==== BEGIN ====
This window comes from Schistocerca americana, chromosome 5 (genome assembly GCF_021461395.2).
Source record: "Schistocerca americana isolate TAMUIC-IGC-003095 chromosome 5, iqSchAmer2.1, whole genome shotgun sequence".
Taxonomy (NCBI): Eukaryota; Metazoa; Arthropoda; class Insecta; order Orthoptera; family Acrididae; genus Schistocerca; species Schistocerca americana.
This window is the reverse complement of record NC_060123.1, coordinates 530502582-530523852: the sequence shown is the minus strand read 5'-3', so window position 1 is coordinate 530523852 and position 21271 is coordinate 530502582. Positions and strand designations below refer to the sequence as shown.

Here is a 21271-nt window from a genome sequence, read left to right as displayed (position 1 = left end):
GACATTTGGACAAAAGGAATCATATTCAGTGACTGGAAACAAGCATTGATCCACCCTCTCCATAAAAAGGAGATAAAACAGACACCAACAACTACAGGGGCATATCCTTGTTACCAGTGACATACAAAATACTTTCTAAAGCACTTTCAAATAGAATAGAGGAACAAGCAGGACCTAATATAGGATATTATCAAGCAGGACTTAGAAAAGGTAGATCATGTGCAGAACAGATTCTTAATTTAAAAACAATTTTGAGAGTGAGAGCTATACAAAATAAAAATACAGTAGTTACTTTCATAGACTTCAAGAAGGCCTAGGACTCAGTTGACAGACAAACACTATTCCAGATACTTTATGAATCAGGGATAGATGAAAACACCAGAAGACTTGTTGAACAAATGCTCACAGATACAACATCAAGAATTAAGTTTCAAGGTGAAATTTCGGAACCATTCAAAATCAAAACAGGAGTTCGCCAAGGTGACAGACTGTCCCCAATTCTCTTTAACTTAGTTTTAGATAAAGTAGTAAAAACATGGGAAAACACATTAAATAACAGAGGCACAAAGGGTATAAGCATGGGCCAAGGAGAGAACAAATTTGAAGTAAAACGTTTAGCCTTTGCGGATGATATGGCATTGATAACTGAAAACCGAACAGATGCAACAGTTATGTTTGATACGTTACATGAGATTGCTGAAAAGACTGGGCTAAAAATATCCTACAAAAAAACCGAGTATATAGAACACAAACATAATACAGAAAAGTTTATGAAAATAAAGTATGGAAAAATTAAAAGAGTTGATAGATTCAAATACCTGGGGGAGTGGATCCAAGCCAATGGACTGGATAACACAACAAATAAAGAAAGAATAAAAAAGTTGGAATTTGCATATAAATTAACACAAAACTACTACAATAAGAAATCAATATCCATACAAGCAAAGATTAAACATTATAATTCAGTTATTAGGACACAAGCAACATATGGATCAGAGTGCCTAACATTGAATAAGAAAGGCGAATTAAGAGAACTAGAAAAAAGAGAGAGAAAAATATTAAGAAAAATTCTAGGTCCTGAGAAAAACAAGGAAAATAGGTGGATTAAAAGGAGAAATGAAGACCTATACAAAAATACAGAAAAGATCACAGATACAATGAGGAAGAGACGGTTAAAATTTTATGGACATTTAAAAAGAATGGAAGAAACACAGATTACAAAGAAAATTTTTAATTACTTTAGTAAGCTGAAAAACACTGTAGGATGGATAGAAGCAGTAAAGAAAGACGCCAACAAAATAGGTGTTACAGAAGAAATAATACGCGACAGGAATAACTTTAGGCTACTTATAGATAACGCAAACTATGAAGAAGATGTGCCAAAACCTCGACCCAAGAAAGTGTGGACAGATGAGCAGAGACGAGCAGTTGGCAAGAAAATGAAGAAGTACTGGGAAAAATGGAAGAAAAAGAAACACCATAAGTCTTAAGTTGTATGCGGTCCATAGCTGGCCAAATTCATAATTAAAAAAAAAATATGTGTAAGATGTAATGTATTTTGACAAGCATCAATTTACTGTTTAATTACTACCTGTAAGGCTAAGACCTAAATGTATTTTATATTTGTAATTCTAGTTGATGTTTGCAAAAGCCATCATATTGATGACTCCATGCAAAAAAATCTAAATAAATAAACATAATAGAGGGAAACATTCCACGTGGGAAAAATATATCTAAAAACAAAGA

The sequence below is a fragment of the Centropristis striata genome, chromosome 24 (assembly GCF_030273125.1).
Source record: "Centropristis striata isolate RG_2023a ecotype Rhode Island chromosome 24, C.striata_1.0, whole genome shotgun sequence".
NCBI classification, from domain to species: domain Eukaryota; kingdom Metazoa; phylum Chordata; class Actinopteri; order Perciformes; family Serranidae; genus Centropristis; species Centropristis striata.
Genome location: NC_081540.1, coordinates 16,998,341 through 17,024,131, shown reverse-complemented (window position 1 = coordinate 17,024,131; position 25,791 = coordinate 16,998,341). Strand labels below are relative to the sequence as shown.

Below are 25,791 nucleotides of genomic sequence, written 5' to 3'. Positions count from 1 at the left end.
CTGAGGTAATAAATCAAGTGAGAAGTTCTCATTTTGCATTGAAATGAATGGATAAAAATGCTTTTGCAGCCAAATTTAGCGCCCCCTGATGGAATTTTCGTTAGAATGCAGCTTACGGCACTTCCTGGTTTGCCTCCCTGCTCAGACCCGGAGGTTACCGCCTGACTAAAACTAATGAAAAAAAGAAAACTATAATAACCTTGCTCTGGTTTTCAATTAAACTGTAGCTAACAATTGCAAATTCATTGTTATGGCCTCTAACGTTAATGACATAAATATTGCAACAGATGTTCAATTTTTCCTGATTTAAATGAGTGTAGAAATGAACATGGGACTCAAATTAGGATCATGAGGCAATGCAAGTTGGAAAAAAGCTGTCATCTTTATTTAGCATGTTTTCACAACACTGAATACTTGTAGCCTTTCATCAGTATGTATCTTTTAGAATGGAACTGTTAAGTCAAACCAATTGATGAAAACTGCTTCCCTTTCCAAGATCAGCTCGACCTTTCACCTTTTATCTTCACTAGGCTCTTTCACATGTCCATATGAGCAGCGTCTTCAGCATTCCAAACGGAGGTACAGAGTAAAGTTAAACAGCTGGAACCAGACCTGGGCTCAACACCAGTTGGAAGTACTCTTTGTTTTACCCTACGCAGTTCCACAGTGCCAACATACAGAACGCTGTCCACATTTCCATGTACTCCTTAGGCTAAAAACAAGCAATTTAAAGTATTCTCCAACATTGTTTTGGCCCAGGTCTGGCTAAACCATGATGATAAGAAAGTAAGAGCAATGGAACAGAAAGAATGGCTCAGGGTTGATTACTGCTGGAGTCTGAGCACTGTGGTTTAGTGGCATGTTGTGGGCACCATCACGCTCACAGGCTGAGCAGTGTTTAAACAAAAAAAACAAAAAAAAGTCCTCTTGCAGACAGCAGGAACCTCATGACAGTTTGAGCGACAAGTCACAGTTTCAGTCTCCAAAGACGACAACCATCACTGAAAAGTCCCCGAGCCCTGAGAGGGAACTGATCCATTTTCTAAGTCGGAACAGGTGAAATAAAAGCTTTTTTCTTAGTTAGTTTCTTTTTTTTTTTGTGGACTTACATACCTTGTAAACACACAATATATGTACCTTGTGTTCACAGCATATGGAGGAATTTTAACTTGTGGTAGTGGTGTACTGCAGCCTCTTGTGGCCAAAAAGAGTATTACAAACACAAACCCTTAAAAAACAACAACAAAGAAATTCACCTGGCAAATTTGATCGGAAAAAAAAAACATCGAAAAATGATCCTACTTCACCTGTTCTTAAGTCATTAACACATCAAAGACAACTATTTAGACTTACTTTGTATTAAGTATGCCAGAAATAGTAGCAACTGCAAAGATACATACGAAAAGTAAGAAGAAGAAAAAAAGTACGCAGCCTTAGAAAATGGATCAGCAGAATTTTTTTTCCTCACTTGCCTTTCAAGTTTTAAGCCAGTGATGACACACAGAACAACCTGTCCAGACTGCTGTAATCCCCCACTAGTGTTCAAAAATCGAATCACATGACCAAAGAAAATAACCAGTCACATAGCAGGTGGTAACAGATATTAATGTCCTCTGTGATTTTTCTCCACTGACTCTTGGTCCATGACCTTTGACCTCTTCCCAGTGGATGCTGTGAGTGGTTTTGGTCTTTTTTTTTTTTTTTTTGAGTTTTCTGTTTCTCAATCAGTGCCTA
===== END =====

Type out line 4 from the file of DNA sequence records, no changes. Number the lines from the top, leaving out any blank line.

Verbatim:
This window is the reverse complement of record NC_060123.1, coordinates 530502582-530523852: the sequence shown is the minus strand read 5'-3', so window position 1 is coordinate 530523852 and position 21271 is coordinate 530502582. Positions and strand designations below refer to the sequence as shown.